Enterprising Africa: How to get young entrepreneurs going
Africa has produced some famous entrepreneurs over the years. The most notable among them is Ashish Thakkar, who has become a role model to youth throughout the continent.
At the young age of 32, Thakkar is recognised by Forbes magazine as one of Africa’s most successful entrepreneurs, boasting a net worth of US$260m, with a wide range of investments all over the continent.
Thakkar appeared as a guest speaker on Tuesday, during the annual meetings of the African Development Bank (AfDB) in Kigali, Rwanda.
The session titled “Enterprising Africa” introduced other speakers who are well-versed in job creation and youth challenges, including Felix Bikpo, CEO of African Guarantee Fund (AGF), Benjamin Gasamagera, chairperson of Rwanda Private Sector Federation, and Valentine Rugwabizi, CEO of Rwanda Development Board.
At the session, Thakkar’s life story as a refugee turned successful businessman, was presented as an inspiration to African youth with a dream to be entrepreneurs.
“Africa needs young brave young people, like Thakkar, who have dazzling projects. We all agree that their biggest challenge is access to finance – but what banks want is to give money to someone with an interesting idea and who has the skills to manage it well,” Felix Bikpo said.
“Young people must know that we are here to help and that the avenues for getting finances are open to those who are brave and confident.”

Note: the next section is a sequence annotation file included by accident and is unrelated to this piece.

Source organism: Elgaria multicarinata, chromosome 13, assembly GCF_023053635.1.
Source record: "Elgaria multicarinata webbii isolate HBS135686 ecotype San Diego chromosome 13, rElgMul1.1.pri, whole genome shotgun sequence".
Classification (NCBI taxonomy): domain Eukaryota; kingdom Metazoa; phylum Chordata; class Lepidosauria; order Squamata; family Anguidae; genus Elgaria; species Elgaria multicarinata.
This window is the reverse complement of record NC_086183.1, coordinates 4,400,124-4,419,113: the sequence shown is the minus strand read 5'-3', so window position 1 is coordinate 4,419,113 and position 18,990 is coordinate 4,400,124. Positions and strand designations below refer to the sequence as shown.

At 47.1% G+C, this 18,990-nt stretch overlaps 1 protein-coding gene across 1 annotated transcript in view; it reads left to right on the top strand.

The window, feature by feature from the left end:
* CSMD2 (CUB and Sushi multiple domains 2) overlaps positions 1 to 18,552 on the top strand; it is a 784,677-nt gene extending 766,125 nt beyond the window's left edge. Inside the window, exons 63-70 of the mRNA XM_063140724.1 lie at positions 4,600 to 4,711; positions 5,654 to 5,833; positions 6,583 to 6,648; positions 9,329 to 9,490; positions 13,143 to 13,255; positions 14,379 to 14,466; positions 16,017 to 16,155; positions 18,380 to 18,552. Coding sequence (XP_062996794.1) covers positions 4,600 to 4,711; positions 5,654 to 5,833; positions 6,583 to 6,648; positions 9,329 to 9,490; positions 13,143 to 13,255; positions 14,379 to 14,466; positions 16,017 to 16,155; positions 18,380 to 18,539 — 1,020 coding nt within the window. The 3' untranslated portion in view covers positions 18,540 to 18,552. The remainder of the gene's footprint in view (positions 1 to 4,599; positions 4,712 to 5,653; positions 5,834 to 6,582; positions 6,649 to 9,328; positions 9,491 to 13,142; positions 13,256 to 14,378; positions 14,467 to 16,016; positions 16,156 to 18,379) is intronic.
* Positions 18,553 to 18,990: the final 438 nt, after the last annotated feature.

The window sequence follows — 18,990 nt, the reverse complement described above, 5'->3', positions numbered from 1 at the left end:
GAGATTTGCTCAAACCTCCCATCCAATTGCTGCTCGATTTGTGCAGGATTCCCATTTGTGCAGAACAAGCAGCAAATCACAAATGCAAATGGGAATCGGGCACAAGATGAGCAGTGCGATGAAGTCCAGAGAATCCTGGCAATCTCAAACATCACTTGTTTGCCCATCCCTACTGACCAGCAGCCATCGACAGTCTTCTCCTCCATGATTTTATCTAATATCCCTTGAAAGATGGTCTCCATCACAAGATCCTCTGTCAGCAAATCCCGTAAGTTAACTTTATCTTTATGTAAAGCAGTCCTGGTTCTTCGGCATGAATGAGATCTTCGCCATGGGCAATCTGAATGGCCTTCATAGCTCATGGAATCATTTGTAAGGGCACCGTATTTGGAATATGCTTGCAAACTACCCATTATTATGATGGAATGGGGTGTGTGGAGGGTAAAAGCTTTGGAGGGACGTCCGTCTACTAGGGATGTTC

Valentine Rugwabizi of Rwanda Development Board said that some of the youth in Africa have brilliant ideas, but they are limited by the conservativeness of financial institutions that hesitate to risk with “untested waters.”
“Banks all over the world are conservative and usually want to work with people or institutions they are well versed with. This therefore, provides an opportunity to non-banking institutions, like telecoms and cooperate companies, to come up with financing packages for business projects developed by the youth,” she said.
“Governments must also create enabling environments that are conducive for entrepreneurial ideas among young people. This can be through giving them free advice, resources like internet and energy.”
For his part, Thakkar called on youth to prioritise entrepreneurship ahead of job-seeking.
“Seeking jobs is crucial. Seeking capital to startup businesses is also crucial. But the most important thing that young people need is mentorship. They need support and advice while they endeavour to develop the ultimate project that could define their lives,” Thakkar said.
“In South Africa, 65% of the jobs are created by SMEs, yet four out of five of them fail,” he continued. “This shows that many of them could have lacked mentorship in their inception phases. We are supposed to fix this through mentorship and through realistic African stories that inspire young people to overcome hurdles in business.”
Although job creation is paramount, it must be supplemented by entrepreneurship in order to satisfy 12m youth that seek for jobs every year, according to Mouhamadou Niang, acting director of the AfDB’s Private Sector Department.
The session also discussed issues related to gender disparities and economic opportunities for marginalised groups, technical advice and tips to operating successful businesses, as well as the role of coaching.